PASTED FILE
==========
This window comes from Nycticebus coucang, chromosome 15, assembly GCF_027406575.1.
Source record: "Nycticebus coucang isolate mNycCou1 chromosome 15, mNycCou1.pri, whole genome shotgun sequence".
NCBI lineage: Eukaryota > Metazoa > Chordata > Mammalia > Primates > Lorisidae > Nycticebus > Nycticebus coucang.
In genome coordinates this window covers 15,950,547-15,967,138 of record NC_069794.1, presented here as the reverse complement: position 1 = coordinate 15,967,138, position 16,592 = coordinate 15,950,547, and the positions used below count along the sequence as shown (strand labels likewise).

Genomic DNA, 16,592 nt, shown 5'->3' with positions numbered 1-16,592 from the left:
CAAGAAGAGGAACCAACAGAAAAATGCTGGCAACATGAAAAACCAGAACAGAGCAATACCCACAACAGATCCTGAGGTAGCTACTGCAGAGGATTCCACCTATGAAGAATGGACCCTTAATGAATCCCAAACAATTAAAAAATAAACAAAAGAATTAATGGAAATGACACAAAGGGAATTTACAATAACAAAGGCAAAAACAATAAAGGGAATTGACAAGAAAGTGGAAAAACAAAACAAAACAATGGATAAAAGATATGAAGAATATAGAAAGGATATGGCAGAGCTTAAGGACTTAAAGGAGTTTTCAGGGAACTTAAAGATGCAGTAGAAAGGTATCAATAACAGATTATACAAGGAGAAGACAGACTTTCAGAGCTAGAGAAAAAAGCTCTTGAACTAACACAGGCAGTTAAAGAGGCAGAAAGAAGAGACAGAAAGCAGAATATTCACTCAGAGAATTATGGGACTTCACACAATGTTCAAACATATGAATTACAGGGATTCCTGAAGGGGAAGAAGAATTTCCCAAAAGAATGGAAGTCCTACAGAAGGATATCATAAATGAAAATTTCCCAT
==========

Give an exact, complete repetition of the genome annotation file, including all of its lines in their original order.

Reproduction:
This window comes from Nycticebus coucang, chromosome 15, assembly GCF_027406575.1.
Source record: "Nycticebus coucang isolate mNycCou1 chromosome 15, mNycCou1.pri, whole genome shotgun sequence".
NCBI lineage: Eukaryota > Metazoa > Chordata > Mammalia > Primates > Lorisidae > Nycticebus > Nycticebus coucang.
In genome coordinates this window covers 15,950,547-15,967,138 of record NC_069794.1, presented here as the reverse complement: position 1 = coordinate 15,967,138, position 16,592 = coordinate 15,950,547, and the positions used below count along the sequence as shown (strand labels likewise).

Genomic DNA, 16,592 nt, shown 5'->3' with positions numbered 1-16,592 from the left:
CAAGAAGAGGAACCAACAGAAAAATGCTGGCAACATGAAAAACCAGAACAGAGCAATACCCACAACAGATCCTGAGGTAGCTACTGCAGAGGATTCCACCTATGAAGAATGGACCCTTAATGAATCCCAAACAATTAAAAAATAAACAAAAGAATTAATGGAAATGACACAAAGGGAATTTACAATAACAAAGGCAAAAACAATAAAGGGAATTGACAAGAAAGTGGAAAAACAAAACAAAACAATGGATAAAAGATATGAAGAATATAGAAAGGATATGGCAGAGCTTAAGGACTTAAAGGAGTTTTCAGGGAACTTAAAGATGCAGTAGAAAGGTATCAATAACAGATTATACAAGGAGAAGACAGACTTTCAGAGCTAGAGAAAAAAGCTCTTGAACTAACACAGGCAGTTAAAGAGGCAGAAAGAAGAGACAGAAAGCAGAATATTCACTCAGAGAATTATGGGACTTCACACAATGTTCAAACATATGAATTACAGGGATTCCTGAAGGGGAAGAAGAATTTCCCAAAAGAATGGAAGTCCTACAGAAGGATATCATAAATGAAAATTTCCCAT